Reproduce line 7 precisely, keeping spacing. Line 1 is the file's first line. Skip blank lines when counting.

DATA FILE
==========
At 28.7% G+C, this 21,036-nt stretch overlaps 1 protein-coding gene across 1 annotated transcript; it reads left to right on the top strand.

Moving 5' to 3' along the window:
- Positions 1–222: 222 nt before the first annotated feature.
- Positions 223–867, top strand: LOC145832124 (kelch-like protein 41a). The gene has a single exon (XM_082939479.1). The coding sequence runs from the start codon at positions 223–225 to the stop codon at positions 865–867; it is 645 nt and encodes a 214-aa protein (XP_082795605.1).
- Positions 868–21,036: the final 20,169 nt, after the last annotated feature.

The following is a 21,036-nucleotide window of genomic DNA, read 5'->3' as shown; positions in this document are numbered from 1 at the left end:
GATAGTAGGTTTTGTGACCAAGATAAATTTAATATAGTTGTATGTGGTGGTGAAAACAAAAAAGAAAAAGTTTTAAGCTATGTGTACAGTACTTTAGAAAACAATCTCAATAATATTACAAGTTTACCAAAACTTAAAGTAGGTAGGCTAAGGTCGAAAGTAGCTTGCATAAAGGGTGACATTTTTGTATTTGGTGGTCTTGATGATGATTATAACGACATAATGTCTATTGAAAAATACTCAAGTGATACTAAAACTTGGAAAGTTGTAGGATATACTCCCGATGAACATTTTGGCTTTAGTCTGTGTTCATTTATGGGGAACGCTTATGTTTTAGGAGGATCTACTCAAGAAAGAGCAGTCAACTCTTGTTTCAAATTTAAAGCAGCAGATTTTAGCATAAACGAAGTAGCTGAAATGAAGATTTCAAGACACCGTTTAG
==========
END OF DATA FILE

GATAGTAGGTTTTGTGACCAAGATAAATTTAATATAGTTGTATGTGGTGGTGAAAACAAAAAAGAAAAAGTTTTAAGCTATGTGTACAGTACTTTAGAAAACAATCTCAATAATATTACAAGTTTACCAAAACTTAAAGTAGGTAGGCTAAGGTCGAAAGTAGCTTGCATAAAGGGTGACATTTTTGTATTTGGTGGTCTTGATGATGATTATAACGACATAATGTCTATTGAAAAATACTCAAGTGATACTAAAACTTGGAAAGTTGTAGGATATACTCCCGATGAACATTTTGGCTTTAGTCTGTGTTCATTTATGGGGAACGCTTATGTTTTAGGAGGATCTACTCAAGAAAGAGCAGTCAACTCTTGTTTCAAATTTAAAGCAGCAGATTTTAGCATAAACGAAGTAGCTGAAATGAAGATTTCAAGACACCGTTTAG